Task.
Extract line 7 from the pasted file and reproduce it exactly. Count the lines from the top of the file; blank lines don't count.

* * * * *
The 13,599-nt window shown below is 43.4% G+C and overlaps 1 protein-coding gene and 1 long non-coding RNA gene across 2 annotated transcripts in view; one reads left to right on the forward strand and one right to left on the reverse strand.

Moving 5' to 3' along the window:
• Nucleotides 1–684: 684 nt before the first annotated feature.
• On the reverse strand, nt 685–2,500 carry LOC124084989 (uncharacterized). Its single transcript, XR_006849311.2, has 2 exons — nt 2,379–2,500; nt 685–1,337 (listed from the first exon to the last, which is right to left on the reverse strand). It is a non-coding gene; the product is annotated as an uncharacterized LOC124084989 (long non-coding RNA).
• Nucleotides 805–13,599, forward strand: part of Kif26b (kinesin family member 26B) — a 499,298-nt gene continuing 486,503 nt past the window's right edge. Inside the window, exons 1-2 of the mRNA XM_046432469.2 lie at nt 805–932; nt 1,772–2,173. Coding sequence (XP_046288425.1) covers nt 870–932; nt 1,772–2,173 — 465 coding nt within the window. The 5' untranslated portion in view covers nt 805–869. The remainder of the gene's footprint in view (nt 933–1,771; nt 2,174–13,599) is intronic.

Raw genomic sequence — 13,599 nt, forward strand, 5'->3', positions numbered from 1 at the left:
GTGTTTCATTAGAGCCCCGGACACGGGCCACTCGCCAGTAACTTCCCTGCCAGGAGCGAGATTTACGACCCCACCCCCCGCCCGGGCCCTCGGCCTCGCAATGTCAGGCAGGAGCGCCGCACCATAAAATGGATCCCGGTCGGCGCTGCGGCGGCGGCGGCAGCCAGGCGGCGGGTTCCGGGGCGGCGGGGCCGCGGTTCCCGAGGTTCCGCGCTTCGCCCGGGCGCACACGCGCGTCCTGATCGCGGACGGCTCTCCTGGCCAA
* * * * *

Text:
GTGTTTCATTAGAGCCCCGGACACGGGCCACTCGCCAGTAACTTCCCTGCCAGGAGCGAGATTTACGACCCCACCCCCCGCCCGGGCCCTCGGCCTCGCAATGTCAGGCAGGAGCGCCGCACCATAAAATGGATCCCGGTCGGCGCTGCGGCGGCGGCGGCAGCCAGGCGGCGGGTTCCGGGGCGGCGGGGCCGCGGTTCCCGAGGTTCCGCGCTTCGCCCGGGCGCACACGCGCGTCCTGATCGCGGACGGCTCTCCTGGCCAA